Kate followed up my recommendation of the above with a supporting quote from Camille Paglia:
English has evolved over the past century because of mass media and advertising, but the shadowy literary establishment in the United States, in and outside academe, has failed to adjust . . . . My attentiveness to the American vernacular--through commercials, screwball comedies, hit songs, and AM talk radio (which I listen to around the clock)--has made me restive with the current state of poetry. I find too much work by the most acclaimed poets labored, affected, and verbose, intended not to communicate with the general audience but to impress their fellow poets.
Or as one of her English 101 students put it: "I don't like Shakespeare--well, I don't like how we were supposed to take him apart. He wasn't fun that way." Too much of modern education is like that, unfortunately.
July 15, 2006
It's no Spiderman, but Batman Begins certainly belongs in the upper echelons of comic book adaptations. It's a movie that surprises you by getting so many things right. Morgan Freeman and Michael Caine are pitch perfect. Christian Bale is plenty good enough as Batman (Michael Keaton does remain the definitive Bruce Wayne).
Liam Neeson reprises exactly the same role he played in Star Wars, and it's a revelation to see what a decent actor can do with exactly the same (hackneyed) material when it's NOT written by George Lucas. Rutger Hauer certainly deserved more than minor minion status. The one big casting mistake is Katie Holmes, who looks like she skipped cheerleader practice to make it to the set. Kirsten Dunst she ain't.
The Batmobile is the best ever, but what really makes the whole thing hum is Gotham. Finally, a make-believe city that looks like a real live city, sort of Manhattan crossed with Sydney. Tim Burton's manic-depressive art deco gloomscapes really did get old fast.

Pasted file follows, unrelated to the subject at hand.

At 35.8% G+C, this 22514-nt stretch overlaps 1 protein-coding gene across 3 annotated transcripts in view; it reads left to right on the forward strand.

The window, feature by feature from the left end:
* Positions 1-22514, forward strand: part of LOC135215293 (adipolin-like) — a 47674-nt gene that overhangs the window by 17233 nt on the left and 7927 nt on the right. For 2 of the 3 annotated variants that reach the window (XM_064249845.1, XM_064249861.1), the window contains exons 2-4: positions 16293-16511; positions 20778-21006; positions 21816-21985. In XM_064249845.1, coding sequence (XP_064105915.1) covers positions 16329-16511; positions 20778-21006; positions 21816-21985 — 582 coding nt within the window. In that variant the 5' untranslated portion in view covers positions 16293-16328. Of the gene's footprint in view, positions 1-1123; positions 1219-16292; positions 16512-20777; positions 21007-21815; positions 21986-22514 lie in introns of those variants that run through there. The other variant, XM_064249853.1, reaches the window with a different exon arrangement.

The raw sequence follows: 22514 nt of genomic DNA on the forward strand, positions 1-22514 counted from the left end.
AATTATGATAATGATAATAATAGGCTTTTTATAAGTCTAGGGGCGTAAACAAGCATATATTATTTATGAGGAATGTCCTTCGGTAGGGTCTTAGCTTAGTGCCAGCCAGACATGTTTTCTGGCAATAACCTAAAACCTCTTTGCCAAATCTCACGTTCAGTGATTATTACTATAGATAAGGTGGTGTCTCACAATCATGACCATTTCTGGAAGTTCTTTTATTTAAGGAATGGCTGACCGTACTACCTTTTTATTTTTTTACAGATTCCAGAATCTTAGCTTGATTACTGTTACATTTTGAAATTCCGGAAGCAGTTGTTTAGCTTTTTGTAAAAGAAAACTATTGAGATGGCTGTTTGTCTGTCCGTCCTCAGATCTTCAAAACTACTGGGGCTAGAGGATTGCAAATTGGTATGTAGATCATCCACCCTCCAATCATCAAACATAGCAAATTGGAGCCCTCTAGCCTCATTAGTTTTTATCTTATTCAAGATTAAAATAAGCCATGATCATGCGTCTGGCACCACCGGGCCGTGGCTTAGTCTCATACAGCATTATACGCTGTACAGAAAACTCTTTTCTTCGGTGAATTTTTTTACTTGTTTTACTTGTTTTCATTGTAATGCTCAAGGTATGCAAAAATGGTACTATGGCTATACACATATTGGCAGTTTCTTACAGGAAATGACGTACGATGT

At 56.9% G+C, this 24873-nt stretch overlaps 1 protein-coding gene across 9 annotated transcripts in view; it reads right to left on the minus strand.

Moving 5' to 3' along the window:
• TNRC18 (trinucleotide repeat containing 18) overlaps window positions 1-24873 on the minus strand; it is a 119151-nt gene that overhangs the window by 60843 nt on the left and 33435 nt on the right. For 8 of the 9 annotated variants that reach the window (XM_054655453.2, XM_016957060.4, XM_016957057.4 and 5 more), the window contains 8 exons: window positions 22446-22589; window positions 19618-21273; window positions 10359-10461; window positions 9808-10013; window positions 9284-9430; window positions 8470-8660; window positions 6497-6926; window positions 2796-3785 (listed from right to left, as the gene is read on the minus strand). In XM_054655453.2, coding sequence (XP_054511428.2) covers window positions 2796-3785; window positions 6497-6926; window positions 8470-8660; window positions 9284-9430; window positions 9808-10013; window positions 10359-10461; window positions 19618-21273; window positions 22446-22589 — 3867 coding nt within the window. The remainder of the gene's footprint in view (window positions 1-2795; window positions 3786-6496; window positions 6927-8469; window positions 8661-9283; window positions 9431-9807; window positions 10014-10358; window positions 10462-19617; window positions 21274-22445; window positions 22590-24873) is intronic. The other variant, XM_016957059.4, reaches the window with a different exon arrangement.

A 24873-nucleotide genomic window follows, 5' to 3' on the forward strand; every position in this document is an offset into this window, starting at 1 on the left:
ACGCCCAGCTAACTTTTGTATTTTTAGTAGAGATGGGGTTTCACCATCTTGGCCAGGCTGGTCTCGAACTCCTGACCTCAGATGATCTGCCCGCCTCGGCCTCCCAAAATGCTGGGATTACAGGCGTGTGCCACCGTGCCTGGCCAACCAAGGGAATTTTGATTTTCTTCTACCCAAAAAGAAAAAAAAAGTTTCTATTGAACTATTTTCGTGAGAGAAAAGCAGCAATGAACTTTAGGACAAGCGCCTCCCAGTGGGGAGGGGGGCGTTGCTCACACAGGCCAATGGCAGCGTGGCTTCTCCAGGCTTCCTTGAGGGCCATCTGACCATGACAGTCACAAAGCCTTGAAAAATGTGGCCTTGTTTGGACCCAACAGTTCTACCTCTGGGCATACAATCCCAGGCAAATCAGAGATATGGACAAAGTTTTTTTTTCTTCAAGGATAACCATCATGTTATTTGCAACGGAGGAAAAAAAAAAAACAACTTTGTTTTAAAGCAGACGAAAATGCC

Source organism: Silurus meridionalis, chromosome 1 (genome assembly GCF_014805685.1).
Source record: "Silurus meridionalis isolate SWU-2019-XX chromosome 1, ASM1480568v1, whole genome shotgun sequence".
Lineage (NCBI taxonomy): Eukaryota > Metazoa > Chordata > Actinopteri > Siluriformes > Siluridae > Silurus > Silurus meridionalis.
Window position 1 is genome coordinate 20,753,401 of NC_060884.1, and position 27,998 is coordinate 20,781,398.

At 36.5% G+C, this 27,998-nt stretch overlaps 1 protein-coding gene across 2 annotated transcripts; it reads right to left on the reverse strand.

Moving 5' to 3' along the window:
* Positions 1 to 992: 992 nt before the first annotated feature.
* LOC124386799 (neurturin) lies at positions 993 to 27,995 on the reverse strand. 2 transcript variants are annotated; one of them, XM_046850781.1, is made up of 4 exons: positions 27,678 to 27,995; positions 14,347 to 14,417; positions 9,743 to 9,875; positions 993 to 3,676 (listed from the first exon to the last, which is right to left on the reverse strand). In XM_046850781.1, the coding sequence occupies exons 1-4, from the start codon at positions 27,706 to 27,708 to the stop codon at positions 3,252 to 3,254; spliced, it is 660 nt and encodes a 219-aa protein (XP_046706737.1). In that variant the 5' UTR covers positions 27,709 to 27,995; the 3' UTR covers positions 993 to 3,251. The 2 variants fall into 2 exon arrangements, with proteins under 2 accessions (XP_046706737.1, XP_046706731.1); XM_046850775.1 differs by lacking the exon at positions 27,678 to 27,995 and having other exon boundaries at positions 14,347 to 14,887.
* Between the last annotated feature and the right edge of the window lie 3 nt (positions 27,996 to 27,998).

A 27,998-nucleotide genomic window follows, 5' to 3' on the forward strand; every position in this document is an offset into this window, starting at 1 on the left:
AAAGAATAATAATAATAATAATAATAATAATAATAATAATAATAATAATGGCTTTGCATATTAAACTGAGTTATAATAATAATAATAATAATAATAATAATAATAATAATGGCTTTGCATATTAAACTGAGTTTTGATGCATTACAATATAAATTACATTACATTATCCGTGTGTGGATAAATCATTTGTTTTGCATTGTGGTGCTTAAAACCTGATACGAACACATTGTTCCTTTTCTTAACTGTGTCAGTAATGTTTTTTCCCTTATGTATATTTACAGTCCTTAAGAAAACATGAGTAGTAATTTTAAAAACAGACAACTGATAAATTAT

There is still a dumpster-sized hole in the plot, though it's easy to ignore given the movie's other merits. Still, it's annoying. It's the perpetual problem with the superhero narrative: coming up with a plausible supervillain. And worse, coming up with politically-correct supervillainy. Anthropologists in the distant future examining our time will no double wonder why we Americans so feared guys with British accents.
At least in Die Hard 1 & 3 and every other Bond flick, the guys with the British accents were doing plausibly villainous things, like robbing Fort Knox or stealing nuclear weapons. But when it comes to dark forces fanatically aligned against and dedicated to the downfall of western civilization itself, guys with British accents are not at the top of my paranoia list.
There are real villains out there. Yet, despite it featuring the superhero-supervillain face-off most germane to the real world, I doubt True Lies could be made today. And when the Soviet Army invaded Afghanistan, it was up to Rambo to stand cinematically alone against the red tide. Good grief, Sylvester Stallone and Arnold Schwarzenegger as the moral centers of the geopolitical universe?
So Liam Neeson went over the dark side of the Force and, lacking a Death Star, settled on destroying
Labels: movie reviews
July 09, 2006
Part 18 (A Thousand Leagues of Wind)
陽子 [ようこ] Youko or Youshi
太陽 [たいよう] sun (taiyou)
子孫 [しそん] descendant (shison)
Ko (子), meaning "child," is the most common suffix in Japanese girl's names. The most common usage is "kodomo" (子供), or "children."